And so it was, that slowly, the idea developed, that I would not write a novel; instead, I would write the story of Carousel.  Looking back now it seems a crazy decision to have made.  True, I was familiar with the bare bones of the story, but those bare bones would not fill even a slim volume. I knew there was a wealth of material to be found in various libraries in the U.S., but I was clearly not going to be able to visit them any time soon.  Nor did I have any idea whether the Rodgers & Hammerstein Organisation, who control all the pairs’ works and access to their papers, would be willing to co-operate with an unknown wannabee author without a publisher or agent behind him. (As it turns out, they provided me with more help than I could ever have hoped for).

Now you may be wondering, what made a retired chartered accountant think he could write a book that anyone would want to read?  The truth is, I had no idea if I could  or not; but I did know I wanted to try.  Whether anything would come of it only time would tell, but meanwhile, I looked upon it as a challenging and interesting exercise.  I would be researching into a topic I loved, and at the same time, I would at least be making a start at trying to achieve a long-held ambition.  I had nothing to lose, and so, more in hope than expectation, I began to sketch out my preliminary ideas for a history of Carousel.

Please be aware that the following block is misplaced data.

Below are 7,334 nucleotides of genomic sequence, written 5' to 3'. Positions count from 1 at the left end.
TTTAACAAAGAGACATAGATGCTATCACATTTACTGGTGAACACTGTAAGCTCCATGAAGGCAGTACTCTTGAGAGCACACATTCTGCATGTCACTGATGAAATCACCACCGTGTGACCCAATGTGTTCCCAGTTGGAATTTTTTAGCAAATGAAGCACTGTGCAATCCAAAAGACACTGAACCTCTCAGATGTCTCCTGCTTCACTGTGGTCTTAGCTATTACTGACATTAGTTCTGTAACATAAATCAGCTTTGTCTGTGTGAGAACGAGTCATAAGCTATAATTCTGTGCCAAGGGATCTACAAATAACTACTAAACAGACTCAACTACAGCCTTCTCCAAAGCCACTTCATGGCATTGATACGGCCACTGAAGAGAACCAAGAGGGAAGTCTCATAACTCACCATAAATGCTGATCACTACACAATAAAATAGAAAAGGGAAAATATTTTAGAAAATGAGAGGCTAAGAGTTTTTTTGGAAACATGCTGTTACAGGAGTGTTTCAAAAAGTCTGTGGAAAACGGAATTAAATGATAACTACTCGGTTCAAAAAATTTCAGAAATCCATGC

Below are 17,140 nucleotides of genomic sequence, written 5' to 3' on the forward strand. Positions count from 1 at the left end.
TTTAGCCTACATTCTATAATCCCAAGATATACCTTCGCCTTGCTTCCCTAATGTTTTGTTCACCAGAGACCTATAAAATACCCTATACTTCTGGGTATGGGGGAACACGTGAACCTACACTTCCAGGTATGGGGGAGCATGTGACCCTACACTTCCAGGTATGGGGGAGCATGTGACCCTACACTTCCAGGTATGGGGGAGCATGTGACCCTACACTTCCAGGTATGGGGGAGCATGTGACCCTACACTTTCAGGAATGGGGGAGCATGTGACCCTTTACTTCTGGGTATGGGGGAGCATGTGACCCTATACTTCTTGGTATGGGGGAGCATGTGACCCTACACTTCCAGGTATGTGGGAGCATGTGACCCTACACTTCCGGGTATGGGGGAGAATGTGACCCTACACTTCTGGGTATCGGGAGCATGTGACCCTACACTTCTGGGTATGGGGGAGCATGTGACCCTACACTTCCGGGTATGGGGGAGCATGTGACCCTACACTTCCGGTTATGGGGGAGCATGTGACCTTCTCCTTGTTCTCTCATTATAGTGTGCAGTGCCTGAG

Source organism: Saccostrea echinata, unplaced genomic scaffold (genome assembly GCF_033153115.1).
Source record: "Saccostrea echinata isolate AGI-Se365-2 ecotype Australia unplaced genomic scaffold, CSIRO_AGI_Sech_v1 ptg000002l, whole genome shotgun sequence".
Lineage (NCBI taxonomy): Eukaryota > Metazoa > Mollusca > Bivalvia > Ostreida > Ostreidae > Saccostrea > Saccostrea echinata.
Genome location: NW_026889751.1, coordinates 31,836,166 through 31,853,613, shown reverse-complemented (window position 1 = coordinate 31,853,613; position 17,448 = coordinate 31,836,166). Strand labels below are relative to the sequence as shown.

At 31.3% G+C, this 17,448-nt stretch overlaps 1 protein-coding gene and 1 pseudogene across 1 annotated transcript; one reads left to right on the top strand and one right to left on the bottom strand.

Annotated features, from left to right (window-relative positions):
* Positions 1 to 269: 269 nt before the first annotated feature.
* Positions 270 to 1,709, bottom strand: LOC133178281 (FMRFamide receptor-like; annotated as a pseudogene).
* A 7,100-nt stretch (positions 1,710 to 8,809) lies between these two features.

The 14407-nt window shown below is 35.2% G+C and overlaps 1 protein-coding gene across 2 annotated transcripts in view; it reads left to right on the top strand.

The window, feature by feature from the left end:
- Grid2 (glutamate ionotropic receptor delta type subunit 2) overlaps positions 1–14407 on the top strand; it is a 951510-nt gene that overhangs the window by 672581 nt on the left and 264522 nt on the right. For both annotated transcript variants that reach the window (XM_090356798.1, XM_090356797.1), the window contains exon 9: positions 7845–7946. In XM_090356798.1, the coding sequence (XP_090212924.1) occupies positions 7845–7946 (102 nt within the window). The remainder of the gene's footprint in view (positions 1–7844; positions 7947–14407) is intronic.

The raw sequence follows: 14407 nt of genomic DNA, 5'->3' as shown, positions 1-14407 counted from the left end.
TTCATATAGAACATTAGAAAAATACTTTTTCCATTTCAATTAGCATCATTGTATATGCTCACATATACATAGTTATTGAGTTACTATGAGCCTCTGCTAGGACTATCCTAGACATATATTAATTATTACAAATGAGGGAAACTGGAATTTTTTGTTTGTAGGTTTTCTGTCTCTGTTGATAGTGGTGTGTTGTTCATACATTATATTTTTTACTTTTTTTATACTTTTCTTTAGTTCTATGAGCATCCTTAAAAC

So was it a good idea? Of course it was. There were many trials and tribulations along the way, and just how well the book will be received, I have no idea, but I am very, very glad I decided to embark on what has been an amazing journey.

To order your copy, click here.


May 25, 2014

Michael Gove is a divisive figure and he has aroused the anger of many in the education establishmnent. I am not going to argue the rights and wrongs of his methods here. What is not in doubt however is the sincerity of his desire to improve the quality of education in this country, nor of the need for it to be improved.

This was borne out for me last night whilst watching the Champions League Final. When watching football on television I like to keep an eye on Twitter; the banter is often very witty and can liven up what otherwise might be a dull match. During the first half of last night’s game, one of Real Madrid’s players, Gareth Bale, missed an easy chance to score. Twitter at once came to life. That is when I saw this tweet. “Bale should of scored.”

From the author’s Twitter profile, I know this is the work of someone who has completed his education – someone who has been through years of schooling, and has completed the process without knowing the difference between “of” and “have.” Could there be a more obvious example of how our education system has failed our youngsters over the past several years?